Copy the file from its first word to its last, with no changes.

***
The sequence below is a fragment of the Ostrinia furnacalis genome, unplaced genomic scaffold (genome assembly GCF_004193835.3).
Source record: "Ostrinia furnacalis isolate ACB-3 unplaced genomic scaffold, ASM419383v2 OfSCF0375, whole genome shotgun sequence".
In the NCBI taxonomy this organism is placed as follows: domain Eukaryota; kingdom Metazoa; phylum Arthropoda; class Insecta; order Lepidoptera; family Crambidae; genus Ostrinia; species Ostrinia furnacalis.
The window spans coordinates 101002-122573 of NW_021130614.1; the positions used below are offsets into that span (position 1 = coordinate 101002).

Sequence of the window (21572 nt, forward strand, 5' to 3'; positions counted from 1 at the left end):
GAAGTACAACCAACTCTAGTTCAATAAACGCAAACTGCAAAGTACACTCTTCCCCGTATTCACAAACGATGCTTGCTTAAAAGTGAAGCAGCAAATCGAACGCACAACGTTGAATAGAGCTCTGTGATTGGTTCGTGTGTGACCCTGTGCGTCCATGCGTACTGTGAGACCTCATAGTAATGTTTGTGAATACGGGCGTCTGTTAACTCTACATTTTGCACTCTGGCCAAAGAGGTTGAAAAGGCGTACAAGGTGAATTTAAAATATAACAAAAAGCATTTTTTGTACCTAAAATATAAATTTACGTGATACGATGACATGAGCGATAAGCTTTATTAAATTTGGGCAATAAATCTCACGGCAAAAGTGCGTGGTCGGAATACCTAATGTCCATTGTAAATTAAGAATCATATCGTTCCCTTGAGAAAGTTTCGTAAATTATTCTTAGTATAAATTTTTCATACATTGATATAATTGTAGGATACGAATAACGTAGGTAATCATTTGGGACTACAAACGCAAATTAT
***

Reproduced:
The sequence below is a fragment of the Ostrinia furnacalis genome, unplaced genomic scaffold (genome assembly GCF_004193835.3).
Source record: "Ostrinia furnacalis isolate ACB-3 unplaced genomic scaffold, ASM419383v2 OfSCF0375, whole genome shotgun sequence".
In the NCBI taxonomy this organism is placed as follows: domain Eukaryota; kingdom Metazoa; phylum Arthropoda; class Insecta; order Lepidoptera; family Crambidae; genus Ostrinia; species Ostrinia furnacalis.
The window spans coordinates 101002-122573 of NW_021130614.1; the positions used below are offsets into that span (position 1 = coordinate 101002).

Sequence of the window (21572 nt, forward strand, 5' to 3'; positions counted from 1 at the left end):
GAAGTACAACCAACTCTAGTTCAATAAACGCAAACTGCAAAGTACACTCTTCCCCGTATTCACAAACGATGCTTGCTTAAAAGTGAAGCAGCAAATCGAACGCACAACGTTGAATAGAGCTCTGTGATTGGTTCGTGTGTGACCCTGTGCGTCCATGCGTACTGTGAGACCTCATAGTAATGTTTGTGAATACGGGCGTCTGTTAACTCTACATTTTGCACTCTGGCCAAAGAGGTTGAAAAGGCGTACAAGGTGAATTTAAAATATAACAAAAAGCATTTTTTGTACCTAAAATATAAATTTACGTGATACGATGACATGAGCGATAAGCTTTATTAAATTTGGGCAATAAATCTCACGGCAAAAGTGCGTGGTCGGAATACCTAATGTCCATTGTAAATTAAGAATCATATCGTTCCCTTGAGAAAGTTTCGTAAATTATTCTTAGTATAAATTTTTCATACATTGATATAATTGTAGGATACGAATAACGTAGGTAATCATTTGGGACTACAAACGCAAATTAT